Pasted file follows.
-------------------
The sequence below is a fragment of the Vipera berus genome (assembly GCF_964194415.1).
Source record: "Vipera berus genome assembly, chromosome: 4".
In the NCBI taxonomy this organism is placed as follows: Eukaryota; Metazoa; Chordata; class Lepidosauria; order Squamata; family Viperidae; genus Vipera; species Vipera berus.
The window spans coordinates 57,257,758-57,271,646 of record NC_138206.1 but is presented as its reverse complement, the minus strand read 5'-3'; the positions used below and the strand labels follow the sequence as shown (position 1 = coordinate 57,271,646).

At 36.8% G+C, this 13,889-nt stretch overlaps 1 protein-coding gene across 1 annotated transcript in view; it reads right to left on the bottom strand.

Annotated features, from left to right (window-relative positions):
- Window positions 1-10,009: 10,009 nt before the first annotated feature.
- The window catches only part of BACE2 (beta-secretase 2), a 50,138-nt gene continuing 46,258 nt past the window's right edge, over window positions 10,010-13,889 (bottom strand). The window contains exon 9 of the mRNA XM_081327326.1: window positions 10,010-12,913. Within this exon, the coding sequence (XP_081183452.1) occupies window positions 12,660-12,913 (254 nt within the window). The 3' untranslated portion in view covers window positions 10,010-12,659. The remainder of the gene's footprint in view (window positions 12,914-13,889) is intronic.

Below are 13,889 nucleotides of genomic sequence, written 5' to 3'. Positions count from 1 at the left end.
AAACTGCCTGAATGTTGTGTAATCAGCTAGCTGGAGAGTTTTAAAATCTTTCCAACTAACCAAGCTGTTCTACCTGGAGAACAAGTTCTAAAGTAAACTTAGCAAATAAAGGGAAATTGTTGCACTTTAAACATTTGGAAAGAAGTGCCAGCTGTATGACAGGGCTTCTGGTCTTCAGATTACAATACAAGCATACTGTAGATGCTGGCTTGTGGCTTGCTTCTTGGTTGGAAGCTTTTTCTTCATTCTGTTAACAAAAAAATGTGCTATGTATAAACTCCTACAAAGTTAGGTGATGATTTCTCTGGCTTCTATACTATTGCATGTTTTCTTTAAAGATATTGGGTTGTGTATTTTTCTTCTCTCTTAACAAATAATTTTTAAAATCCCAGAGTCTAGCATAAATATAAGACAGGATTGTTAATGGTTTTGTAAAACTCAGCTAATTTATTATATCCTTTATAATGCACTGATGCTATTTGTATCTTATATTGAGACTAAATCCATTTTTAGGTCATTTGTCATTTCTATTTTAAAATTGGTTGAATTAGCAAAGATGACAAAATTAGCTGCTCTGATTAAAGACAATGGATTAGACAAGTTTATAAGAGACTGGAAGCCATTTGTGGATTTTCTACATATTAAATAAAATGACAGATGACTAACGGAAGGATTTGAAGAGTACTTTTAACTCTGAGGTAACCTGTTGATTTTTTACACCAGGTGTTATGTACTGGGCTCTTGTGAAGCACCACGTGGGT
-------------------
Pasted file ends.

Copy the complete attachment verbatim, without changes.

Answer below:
The sequence below is a fragment of the Vipera berus genome (assembly GCF_964194415.1).
Source record: "Vipera berus genome assembly, chromosome: 4".
In the NCBI taxonomy this organism is placed as follows: Eukaryota; Metazoa; Chordata; class Lepidosauria; order Squamata; family Viperidae; genus Vipera; species Vipera berus.
The window spans coordinates 57,257,758-57,271,646 of record NC_138206.1 but is presented as its reverse complement, the minus strand read 5'-3'; the positions used below and the strand labels follow the sequence as shown (position 1 = coordinate 57,271,646).

At 36.8% G+C, this 13,889-nt stretch overlaps 1 protein-coding gene across 1 annotated transcript in view; it reads right to left on the bottom strand.

Annotated features, from left to right (window-relative positions):
- Window positions 1-10,009: 10,009 nt before the first annotated feature.
- The window catches only part of BACE2 (beta-secretase 2), a 50,138-nt gene continuing 46,258 nt past the window's right edge, over window positions 10,010-13,889 (bottom strand). The window contains exon 9 of the mRNA XM_081327326.1: window positions 10,010-12,913. Within this exon, the coding sequence (XP_081183452.1) occupies window positions 12,660-12,913 (254 nt within the window). The 3' untranslated portion in view covers window positions 10,010-12,659. The remainder of the gene's footprint in view (window positions 12,914-13,889) is intronic.

Below are 13,889 nucleotides of genomic sequence, written 5' to 3'. Positions count from 1 at the left end.
AAACTGCCTGAATGTTGTGTAATCAGCTAGCTGGAGAGTTTTAAAATCTTTCCAACTAACCAAGCTGTTCTACCTGGAGAACAAGTTCTAAAGTAAACTTAGCAAATAAAGGGAAATTGTTGCACTTTAAACATTTGGAAAGAAGTGCCAGCTGTATGACAGGGCTTCTGGTCTTCAGATTACAATACAAGCATACTGTAGATGCTGGCTTGTGGCTTGCTTCTTGGTTGGAAGCTTTTTCTTCATTCTGTTAACAAAAAAATGTGCTATGTATAAACTCCTACAAAGTTAGGTGATGATTTCTCTGGCTTCTATACTATTGCATGTTTTCTTTAAAGATATTGGGTTGTGTATTTTTCTTCTCTCTTAACAAATAATTTTTAAAATCCCAGAGTCTAGCATAAATATAAGACAGGATTGTTAATGGTTTTGTAAAACTCAGCTAATTTATTATATCCTTTATAATGCACTGATGCTATTTGTATCTTATATTGAGACTAAATCCATTTTTAGGTCATTTGTCATTTCTATTTTAAAATTGGTTGAATTAGCAAAGATGACAAAATTAGCTGCTCTGATTAAAGACAATGGATTAGACAAGTTTATAAGAGACTGGAAGCCATTTGTGGATTTTCTACATATTAAATAAAATGACAGATGACTAACGGAAGGATTTGAAGAGTACTTTTAACTCTGAGGTAACCTGTTGATTTTTTACACCAGGTGTTATGTACTGGGCTCTTGTGAAGCACCACGTGGGT